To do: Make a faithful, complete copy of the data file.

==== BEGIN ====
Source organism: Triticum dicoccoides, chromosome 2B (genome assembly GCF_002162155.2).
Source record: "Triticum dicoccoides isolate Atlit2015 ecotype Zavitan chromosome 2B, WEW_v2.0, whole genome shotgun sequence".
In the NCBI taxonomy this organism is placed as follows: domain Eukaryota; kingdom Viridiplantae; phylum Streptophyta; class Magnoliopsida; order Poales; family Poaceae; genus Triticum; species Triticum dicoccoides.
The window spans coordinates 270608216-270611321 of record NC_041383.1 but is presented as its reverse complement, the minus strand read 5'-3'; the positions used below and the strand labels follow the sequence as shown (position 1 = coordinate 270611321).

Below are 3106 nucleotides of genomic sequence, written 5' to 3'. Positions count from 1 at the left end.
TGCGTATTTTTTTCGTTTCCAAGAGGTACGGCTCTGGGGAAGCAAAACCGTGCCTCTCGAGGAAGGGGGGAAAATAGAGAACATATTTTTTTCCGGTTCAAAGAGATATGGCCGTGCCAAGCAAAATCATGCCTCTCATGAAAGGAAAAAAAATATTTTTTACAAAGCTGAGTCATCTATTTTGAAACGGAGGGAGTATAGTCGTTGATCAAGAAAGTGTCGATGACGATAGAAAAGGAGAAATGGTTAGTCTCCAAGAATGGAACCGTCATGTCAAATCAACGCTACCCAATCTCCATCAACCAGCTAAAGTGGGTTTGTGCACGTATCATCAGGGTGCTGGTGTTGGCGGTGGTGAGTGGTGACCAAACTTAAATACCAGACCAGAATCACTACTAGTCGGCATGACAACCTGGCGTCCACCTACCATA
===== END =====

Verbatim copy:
Source organism: Triticum dicoccoides, chromosome 2B (genome assembly GCF_002162155.2).
Source record: "Triticum dicoccoides isolate Atlit2015 ecotype Zavitan chromosome 2B, WEW_v2.0, whole genome shotgun sequence".
In the NCBI taxonomy this organism is placed as follows: domain Eukaryota; kingdom Viridiplantae; phylum Streptophyta; class Magnoliopsida; order Poales; family Poaceae; genus Triticum; species Triticum dicoccoides.
The window spans coordinates 270608216-270611321 of record NC_041383.1 but is presented as its reverse complement, the minus strand read 5'-3'; the positions used below and the strand labels follow the sequence as shown (position 1 = coordinate 270611321).

Below are 3106 nucleotides of genomic sequence, written 5' to 3'. Positions count from 1 at the left end.
TGCGTATTTTTTTCGTTTCCAAGAGGTACGGCTCTGGGGAAGCAAAACCGTGCCTCTCGAGGAAGGGGGGAAAATAGAGAACATATTTTTTTCCGGTTCAAAGAGATATGGCCGTGCCAAGCAAAATCATGCCTCTCATGAAAGGAAAAAAAATATTTTTTACAAAGCTGAGTCATCTATTTTGAAACGGAGGGAGTATAGTCGTTGATCAAGAAAGTGTCGATGACGATAGAAAAGGAGAAATGGTTAGTCTCCAAGAATGGAACCGTCATGTCAAATCAACGCTACCCAATCTCCATCAACCAGCTAAAGTGGGTTTGTGCACGTATCATCAGGGTGCTGGTGTTGGCGGTGGTGAGTGGTGACCAAACTTAAATACCAGACCAGAATCACTACTAGTCGGCATGACAACCTGGCGTCCACCTACCATA